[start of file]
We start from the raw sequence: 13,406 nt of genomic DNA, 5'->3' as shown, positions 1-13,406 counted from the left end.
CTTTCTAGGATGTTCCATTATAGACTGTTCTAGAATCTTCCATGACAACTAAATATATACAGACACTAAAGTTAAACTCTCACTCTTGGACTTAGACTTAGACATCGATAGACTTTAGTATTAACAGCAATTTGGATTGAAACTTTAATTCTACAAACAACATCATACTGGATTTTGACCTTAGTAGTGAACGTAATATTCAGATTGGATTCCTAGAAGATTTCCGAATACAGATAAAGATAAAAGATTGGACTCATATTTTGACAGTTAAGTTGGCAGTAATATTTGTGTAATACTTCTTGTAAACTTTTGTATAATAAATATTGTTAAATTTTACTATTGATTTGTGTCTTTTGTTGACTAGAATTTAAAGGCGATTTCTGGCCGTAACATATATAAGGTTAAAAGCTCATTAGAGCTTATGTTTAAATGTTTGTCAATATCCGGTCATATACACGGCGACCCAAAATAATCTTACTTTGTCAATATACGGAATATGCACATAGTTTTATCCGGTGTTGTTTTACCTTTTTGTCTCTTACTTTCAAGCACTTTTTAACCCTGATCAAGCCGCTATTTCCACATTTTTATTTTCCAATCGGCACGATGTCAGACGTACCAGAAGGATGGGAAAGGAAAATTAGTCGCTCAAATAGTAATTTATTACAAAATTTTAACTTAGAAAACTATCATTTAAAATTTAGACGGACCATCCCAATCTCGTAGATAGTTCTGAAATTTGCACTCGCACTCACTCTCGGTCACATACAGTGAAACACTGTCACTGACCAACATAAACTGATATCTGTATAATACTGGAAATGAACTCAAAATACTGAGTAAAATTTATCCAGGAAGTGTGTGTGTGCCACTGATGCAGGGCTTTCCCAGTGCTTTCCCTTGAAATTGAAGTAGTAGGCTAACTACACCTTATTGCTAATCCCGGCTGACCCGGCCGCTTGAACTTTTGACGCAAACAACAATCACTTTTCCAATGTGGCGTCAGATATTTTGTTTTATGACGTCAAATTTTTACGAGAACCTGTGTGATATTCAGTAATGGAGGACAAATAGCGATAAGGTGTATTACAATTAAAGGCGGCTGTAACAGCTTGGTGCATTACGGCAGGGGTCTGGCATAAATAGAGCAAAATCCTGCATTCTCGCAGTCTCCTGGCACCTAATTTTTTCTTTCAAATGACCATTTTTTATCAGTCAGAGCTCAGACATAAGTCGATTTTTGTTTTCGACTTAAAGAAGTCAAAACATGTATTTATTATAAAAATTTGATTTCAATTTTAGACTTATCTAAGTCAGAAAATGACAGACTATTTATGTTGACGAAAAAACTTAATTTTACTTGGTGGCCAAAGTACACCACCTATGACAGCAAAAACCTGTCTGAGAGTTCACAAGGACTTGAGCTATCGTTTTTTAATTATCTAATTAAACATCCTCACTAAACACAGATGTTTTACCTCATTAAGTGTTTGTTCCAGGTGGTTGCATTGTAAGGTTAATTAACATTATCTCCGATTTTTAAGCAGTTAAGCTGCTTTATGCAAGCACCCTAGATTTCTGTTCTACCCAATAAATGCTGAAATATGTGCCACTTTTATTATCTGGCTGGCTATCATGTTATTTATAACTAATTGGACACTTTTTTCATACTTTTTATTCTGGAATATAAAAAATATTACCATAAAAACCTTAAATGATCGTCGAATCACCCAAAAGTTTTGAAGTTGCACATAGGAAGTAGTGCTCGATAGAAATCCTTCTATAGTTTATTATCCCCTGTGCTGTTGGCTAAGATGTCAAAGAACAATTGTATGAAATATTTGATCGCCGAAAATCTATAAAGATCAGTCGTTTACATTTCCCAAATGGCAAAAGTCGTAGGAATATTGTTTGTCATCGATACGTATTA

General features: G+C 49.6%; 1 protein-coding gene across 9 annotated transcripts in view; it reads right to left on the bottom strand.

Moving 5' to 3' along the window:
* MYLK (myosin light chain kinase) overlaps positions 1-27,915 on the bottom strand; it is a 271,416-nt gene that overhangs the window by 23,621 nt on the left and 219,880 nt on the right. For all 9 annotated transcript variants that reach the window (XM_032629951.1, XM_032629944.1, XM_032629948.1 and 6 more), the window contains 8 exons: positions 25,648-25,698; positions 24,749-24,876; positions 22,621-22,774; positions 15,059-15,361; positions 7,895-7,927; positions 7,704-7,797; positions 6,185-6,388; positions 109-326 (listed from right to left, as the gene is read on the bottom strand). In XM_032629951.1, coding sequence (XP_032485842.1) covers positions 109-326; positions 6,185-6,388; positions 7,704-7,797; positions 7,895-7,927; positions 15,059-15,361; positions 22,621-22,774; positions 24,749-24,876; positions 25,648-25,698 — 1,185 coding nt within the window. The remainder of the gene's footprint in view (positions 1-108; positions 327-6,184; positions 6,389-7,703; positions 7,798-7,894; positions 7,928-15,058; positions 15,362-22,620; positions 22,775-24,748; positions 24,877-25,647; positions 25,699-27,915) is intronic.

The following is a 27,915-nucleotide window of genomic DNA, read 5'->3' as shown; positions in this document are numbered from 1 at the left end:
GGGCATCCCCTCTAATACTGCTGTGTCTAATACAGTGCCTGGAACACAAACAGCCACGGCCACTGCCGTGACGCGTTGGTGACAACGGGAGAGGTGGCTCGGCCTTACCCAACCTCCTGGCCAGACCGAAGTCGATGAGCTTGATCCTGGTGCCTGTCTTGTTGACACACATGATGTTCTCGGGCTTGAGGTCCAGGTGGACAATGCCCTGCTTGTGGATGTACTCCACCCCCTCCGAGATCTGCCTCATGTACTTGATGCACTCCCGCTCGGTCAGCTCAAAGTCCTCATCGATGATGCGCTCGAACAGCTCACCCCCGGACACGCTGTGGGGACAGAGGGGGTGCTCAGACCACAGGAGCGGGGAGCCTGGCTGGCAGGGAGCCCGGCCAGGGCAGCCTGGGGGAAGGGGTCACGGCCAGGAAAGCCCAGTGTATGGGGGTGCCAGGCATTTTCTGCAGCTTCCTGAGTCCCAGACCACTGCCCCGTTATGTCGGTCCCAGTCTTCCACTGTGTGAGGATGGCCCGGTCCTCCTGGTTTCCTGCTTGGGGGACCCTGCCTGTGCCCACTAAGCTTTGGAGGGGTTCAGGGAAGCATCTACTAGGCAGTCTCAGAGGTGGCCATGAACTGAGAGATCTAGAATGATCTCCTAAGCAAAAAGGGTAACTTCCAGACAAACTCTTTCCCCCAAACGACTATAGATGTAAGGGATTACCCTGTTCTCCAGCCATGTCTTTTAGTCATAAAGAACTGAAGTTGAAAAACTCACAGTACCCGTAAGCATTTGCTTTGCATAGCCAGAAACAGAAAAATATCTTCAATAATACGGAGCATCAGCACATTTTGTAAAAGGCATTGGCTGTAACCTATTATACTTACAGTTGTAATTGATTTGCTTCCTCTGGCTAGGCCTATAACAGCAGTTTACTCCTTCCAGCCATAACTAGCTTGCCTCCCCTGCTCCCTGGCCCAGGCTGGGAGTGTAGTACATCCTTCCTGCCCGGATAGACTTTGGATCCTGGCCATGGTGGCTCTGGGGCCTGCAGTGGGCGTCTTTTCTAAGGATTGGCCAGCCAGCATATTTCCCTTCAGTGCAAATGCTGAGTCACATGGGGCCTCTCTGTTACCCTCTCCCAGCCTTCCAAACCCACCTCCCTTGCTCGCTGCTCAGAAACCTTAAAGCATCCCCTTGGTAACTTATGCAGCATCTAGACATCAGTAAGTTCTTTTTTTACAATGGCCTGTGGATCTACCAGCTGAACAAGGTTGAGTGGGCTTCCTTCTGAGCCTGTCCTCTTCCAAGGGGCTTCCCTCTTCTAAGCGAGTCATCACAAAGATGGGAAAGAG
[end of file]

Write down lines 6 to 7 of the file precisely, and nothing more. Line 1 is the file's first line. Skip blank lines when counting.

The following is a 27,915-nucleotide window of genomic DNA, read 5'->3' as shown; positions in this document are numbered from 1 at the left end:
GGGCATCCCCTCTAATACTGCTGTGTCTAATACAGTGCCTGGAACACAAACAGCCACGGCCACTGCCGTGACGCGTTGGTGACAACGGGAGAGGTGGCTCGGCCTTACCCAACCTCCTGGCCAGACCGAAGTCGATGAGCTTGATCCTGGTGCCTGTCTTGTTGACACACATGATGTTCTCGGGCTTGAGGTCCAGGTGGACAATGCCCTGCTTGTGGATGTACTCCACCCCCTCCGAGATCTGCCTCATGTACTTGATGCACTCCCGCTCGGTCAGCTCAAAGTCCTCATCGATGATGCGCTCGAACAGCTCACCCCCGGACACGCTGTGGGGACAGAGGGGGTGCTCAGACCACAGGAGCGGGGAGCCTGGCTGGCAGGGAGCCCGGCCAGGGCAGCCTGGGGGAAGGGGTCACGGCCAGGAAAGCCCAGTGTATGGGGGTGCCAGGCATTTTCTGCAGCTTCCTGAGTCCCAGACCACTGCCCCGTTATGTCGGTCCCAGTCTTCCACTGTGTGAGGATGGCCCGGTCCTCCTGGTTTCCTGCTTGGGGGACCCTGCCTGTGCCCACTAAGCTTTGGAGGGGTTCAGGGAAGCATCTACTAGGCAGTCTCAGAGGTGGCCATGAACTGAGAGATCTAGAATGATCTCCTAAGCAAAAAGGGTAACTTCCAGACAAACTCTTTCCCCCAAACGACTATAGATGTAAGGGATTACCCTGTTCTCCAGCCATGTCTTTTAGTCATAAAGAACTGAAGTTGAAAAACTCACAGTACCCGTAAGCATTTGCTTTGCATAGCCAGAAACAGAAAAATATCTTCAATAATACGGAGCATCAGCACATTTTGTAAAAGGCATTGGCTGTAACCTATTATACTTACAGTTGTAATTGATTTGCTTCCTCTGGCTAGGCCTATAACAGCAGTTTACTCCTTCCAGCCATAACTAGCTTGCCTCCCCTGCTCCCTGGCCCAGGCTGGGAGTGTAGTACATCCTTCCTGCCCGGATAGACTTTGGATCCTGGCCATGGTGGCTCTGGGGCCTGCAGTGGGCGTCTTTTCTAAGGATTGGCCAGCCAGCATATTTCCCTTCAGTGCAAATGCTGAGTCACATGGGGCCTCTCTGTTACCCTCTCCCAGCCTTCCAAACCCACCTCCCTTGCTCGCTGCTCAGAAACCTTAAAGCATCCCCTTGGTAACTTATGCAGCATCTAGACATCAGTAAGTTCTTTTTTTACAATGGCCTGTGGATCTACCAGCTGAACAAGGTTGAGTGGGCTTCCTTCTGAGCCTGTCCTCTTCCAAGGGGCTTCCCTCTTCTAAGCGAGTCATCACAAAGATGGGAAAGAG